Bandhua Mukti Morcha v. Union of India & Others

Bandhua Mukti Morcha v. Union of India & Others

DATE OF JUDGMENT: 16/12/1983

COURT: Supreme Court of India

JUDGES: Justice P.N.Bhagwati



Petitioner: Bandhua Mukti Morcha

Respondent: Union of India & Others

SUBJECT: The judgment revolves around the bonded labour system which finds its roots from inhuman terms of employment and how such conditional agreements made the poor labourers waive their inherent natural right to a dignified life.

FACTS: A letter was addressed to Justice P.N. Baghawati by the petitioners stating the inhumane working conditions of the bonded labourers who belonged to various States of this country in the stone quarries in Faridabad, Haryana.


The Indian Constitution

  • Article 14: The State shall not deny to any person equality before the law or the equal protection of the laws within the territory of India.
  • Article 21: No person shall be deprived of his life or personal liberty except according to procedure established by law.
  • Article 23(1): Traffic in human beings and begar and other similar forms of forced labour are prohibited and any contravention of this provision shall be an offence punishable in accordance with law
  • Article 32(1): The right to move the Supreme Court by appropriate proceedings for the enforcement of the rights conferred by Part III is guaranteed
  • The Supreme Court shall have power to issue directions or orders or writs, including writs in the nature of habeas corpus, mandamus, prohibition, quo warranto and certiorari, whichever may be appropriate, for the enforcement of any of the rights conferred by Part III.
  1. Whether a letter addressed to a Judge be treated as a writ petition?
  2. Whether bonded labour system is violative of Articles 14, 21, 23 of the Indian Constitution?

The petitioners addressing a letter to Justice P.N. Bhagwati stated that,

  • There were a large number of bonded labourers from different parts of the country who were working in some of the stone quarries situated in the district of Faridabad in Haryana under inhuman and intolerable conditions.
  • Various labour welfare legislation’s were never implemented with regard to these labourers working in the mines of the State.
  • The pitiable condition of the mines in which these labourers were forced to work with non-availability of clean drinking water, food, shelter and all other basic amenities denied their access to a dignified life.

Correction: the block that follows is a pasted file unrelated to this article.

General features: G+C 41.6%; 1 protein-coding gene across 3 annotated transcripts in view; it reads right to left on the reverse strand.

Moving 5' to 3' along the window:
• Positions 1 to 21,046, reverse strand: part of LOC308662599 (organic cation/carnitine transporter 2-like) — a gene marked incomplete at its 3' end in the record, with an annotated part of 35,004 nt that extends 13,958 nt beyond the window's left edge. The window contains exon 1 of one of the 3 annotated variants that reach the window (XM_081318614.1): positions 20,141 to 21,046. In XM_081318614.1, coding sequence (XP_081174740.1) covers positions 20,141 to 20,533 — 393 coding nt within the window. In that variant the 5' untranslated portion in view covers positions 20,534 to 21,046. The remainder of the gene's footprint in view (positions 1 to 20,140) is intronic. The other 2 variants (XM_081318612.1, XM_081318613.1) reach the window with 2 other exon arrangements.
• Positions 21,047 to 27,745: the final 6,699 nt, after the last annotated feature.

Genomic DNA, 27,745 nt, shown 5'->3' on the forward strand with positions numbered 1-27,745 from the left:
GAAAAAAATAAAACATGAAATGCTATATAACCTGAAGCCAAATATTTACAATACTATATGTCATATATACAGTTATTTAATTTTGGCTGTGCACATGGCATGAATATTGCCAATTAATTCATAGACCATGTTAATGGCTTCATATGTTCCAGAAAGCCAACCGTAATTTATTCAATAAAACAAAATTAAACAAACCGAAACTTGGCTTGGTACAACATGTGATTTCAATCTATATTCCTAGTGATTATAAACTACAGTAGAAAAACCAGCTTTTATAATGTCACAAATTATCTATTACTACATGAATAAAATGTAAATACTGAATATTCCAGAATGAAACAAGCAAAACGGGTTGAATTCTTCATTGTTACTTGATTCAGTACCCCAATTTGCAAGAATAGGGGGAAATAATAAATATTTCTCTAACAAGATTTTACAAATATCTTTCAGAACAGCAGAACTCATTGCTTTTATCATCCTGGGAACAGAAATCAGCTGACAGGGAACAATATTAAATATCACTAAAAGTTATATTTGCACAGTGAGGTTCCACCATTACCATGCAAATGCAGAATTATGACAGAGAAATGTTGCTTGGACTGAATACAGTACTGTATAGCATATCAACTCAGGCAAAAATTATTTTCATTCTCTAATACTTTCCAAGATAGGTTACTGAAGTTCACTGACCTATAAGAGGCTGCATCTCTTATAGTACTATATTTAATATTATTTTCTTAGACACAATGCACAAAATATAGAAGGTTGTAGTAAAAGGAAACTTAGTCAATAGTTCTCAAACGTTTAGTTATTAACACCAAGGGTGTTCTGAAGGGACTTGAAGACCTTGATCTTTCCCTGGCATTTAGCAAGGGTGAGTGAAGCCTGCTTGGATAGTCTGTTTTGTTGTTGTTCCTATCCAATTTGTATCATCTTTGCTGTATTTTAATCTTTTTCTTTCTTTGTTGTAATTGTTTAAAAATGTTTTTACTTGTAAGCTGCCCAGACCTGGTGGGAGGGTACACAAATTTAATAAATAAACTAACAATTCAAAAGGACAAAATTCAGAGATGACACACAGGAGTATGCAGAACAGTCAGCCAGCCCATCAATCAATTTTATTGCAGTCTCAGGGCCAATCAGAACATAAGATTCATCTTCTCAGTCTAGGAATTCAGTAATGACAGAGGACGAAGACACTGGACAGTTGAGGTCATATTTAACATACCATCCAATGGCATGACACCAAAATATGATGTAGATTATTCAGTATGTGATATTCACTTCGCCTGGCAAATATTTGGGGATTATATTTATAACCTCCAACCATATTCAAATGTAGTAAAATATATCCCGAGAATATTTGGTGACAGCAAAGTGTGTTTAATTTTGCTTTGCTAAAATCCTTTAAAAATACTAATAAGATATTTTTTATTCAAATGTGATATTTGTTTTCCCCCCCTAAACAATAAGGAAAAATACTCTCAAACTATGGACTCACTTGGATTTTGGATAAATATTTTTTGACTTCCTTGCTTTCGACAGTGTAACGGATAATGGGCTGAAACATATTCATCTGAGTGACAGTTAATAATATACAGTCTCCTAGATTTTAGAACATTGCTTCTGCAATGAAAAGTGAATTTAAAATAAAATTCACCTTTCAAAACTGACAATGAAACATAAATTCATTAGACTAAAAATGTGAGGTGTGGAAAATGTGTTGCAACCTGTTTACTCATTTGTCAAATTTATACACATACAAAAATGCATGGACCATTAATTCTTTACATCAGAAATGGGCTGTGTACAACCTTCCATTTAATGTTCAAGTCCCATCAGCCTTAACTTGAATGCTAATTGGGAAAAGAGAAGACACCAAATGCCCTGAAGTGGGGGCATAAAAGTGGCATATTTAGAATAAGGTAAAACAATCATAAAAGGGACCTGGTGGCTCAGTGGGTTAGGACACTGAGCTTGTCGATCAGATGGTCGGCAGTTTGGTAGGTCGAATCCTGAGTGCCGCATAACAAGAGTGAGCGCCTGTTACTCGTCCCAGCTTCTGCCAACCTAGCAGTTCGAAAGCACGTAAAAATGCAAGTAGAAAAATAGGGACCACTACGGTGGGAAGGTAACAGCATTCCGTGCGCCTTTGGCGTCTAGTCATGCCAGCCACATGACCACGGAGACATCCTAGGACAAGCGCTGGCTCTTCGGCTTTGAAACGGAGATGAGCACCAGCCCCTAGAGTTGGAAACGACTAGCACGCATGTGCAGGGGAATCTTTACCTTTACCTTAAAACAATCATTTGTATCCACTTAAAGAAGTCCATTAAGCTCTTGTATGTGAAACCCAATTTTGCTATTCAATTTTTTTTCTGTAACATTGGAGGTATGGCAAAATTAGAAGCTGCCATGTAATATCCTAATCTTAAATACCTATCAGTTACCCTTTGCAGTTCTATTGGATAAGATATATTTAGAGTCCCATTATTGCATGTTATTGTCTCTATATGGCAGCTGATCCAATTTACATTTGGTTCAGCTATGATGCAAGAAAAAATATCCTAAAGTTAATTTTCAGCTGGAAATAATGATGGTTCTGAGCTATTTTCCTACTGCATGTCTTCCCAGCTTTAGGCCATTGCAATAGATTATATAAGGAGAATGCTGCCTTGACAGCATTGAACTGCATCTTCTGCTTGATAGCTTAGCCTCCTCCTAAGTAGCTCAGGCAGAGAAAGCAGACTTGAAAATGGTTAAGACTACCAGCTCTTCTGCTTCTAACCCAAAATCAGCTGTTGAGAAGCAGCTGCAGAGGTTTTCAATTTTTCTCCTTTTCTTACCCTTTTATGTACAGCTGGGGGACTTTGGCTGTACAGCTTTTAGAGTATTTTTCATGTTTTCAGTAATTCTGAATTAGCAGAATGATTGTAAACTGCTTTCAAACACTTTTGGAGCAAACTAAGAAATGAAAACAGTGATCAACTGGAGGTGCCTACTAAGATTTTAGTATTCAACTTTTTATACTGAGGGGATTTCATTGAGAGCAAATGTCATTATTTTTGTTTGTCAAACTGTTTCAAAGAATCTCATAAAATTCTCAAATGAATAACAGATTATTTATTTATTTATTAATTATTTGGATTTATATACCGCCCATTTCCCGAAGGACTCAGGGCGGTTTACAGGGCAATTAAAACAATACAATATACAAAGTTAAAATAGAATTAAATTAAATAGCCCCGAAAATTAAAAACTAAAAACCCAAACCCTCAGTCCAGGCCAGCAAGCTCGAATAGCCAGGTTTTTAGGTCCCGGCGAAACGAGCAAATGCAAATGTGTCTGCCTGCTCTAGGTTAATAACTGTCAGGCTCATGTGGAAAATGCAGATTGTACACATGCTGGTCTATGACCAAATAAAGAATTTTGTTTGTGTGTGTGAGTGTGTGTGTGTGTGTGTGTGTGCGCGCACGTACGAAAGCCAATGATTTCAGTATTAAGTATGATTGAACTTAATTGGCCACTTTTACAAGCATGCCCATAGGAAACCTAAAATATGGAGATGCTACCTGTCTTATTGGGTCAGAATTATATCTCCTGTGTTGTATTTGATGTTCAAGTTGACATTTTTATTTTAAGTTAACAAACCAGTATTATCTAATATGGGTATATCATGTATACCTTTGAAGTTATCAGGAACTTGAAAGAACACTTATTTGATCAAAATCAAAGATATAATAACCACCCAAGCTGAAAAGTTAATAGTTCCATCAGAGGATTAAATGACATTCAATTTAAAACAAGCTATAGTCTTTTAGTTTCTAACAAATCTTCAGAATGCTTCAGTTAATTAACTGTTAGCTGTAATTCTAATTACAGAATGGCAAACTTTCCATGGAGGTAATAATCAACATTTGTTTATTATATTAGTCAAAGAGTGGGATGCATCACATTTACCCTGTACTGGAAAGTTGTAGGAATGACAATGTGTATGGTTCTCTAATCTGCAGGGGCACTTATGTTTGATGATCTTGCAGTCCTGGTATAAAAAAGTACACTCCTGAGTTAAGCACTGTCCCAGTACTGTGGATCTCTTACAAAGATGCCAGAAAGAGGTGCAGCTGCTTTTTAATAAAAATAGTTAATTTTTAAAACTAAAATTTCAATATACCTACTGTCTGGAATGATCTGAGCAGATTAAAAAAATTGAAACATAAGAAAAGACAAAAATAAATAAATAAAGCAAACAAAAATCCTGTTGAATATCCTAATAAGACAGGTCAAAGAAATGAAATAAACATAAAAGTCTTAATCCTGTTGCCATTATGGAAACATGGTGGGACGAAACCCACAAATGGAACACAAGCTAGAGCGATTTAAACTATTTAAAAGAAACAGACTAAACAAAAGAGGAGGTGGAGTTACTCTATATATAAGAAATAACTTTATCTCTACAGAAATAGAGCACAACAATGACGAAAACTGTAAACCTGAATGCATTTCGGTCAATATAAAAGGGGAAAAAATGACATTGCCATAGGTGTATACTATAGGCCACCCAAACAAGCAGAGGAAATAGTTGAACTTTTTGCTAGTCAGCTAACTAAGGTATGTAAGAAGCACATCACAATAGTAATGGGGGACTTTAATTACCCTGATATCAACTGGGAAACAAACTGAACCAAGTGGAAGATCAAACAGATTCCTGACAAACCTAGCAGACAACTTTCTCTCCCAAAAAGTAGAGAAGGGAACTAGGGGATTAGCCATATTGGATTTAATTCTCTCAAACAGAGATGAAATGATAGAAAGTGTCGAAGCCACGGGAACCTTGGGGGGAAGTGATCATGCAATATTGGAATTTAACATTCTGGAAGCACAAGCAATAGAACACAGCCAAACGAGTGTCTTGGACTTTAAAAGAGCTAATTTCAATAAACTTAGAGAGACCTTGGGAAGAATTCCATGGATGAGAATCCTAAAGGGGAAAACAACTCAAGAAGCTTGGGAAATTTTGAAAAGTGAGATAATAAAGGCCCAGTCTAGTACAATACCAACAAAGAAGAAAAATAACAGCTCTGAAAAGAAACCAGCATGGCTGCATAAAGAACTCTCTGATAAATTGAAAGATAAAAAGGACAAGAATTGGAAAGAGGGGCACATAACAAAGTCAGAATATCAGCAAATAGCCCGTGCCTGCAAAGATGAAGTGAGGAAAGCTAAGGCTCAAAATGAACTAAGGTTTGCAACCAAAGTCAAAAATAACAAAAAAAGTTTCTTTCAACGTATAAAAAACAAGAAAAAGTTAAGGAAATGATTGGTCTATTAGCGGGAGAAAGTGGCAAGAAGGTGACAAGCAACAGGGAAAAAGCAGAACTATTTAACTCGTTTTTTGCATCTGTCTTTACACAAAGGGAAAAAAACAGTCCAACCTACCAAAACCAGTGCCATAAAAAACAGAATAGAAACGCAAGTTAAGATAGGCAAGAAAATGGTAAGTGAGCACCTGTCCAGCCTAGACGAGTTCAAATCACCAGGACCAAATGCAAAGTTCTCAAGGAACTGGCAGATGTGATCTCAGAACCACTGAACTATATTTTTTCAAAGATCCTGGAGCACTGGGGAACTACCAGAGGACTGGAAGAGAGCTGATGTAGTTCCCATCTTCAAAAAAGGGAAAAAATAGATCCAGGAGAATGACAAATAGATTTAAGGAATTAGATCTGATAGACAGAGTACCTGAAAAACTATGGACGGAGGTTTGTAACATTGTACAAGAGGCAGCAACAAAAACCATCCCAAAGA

• No compensation was awarded to the labourers who were injured due to the accidents that happened in the course of employment.

In their prayer, the petitioners requested the court to treat the letter as a writ petition and direct the respondents to implement all labour welfare legislations effectively without any prejudices. Also, to constitute a commission to enquire about the above-stated difficulties faced by the bonded labourers.

Rebutting these contentions, the respondents submitted that,

  • A mere letter addressed to a judge cannot be treated as a writ petition and therefore it is liable to be dismissed at the first instance.
  • Even if the letter is treated as a writ petition, it fails on merits as no fundamental rights of the petitioners is infringed in the present case.
  • The Court is not empowered to constitute a commission.
  • Even if such a commission is constituted the findings and conclusions arrived at by them will not be admissible as it would be a mere ex-parte statement and lack cross- examination.
  • There might be bonded labourers in the State of Haryana but, they are not covered by the definition under the Bonded labour System (Abolition) Act, 1976.

The Court allowing the letter to be treated as a writ petition held that access to justice is a basic right which should never be denied to any citizen of this Country. Therefore, filing Public Interest Litigations or addressing a letter to a judge of a Court due to financial hindrances must be entertained to widen the scope of access to justice. Widening the scope of such applications the Court also asked High Courts in the country to adopt such measures.

Moving on to the merits of the case the Court held that since the writ petition is filled to address the concerns of the larger public the usual practice of admitting petitions only from aggrieved parties was relaxed. Hence the contention of respondents that the rights of the petitioners were not violated was outrightly rejected.

The Court further clarified that, it has all authority to do complete justice in any matter pending before it and therefore reserved all authority to appoint a commission to enquire upon the matter. Also, the findings and conclusions arrived at by the Commission was admissible as cross-examination was not required for a writ petition filed under article 32 of the Indian Constitution.

The Court while addressing the inefficiency of the State in implementing the welfare legislations held that, owing to the Directive Principles of State Policy contained in Articles 39, 41 and 42 the State has a never-ending obligation to safeguard the rights and provide the labourers with all basic necessities. The fulfilment of such obligations may not be pleaded before a Court of law however, the State has to fulfil it by virtue of enacting legislation’s and implementing them without any biases.

CONCLUSION: The term life under Article 21 does not mean mere animal existence but includes all those which are essential for an individual to lead a dignified life. A legislation will remain a dead letter if the State fails to implement it effectively. It is to be remembered that, unfair practices like bonded labour system not just affects a labour working in such hazardous circumstances but also the pride the countrymen hold as a nation.

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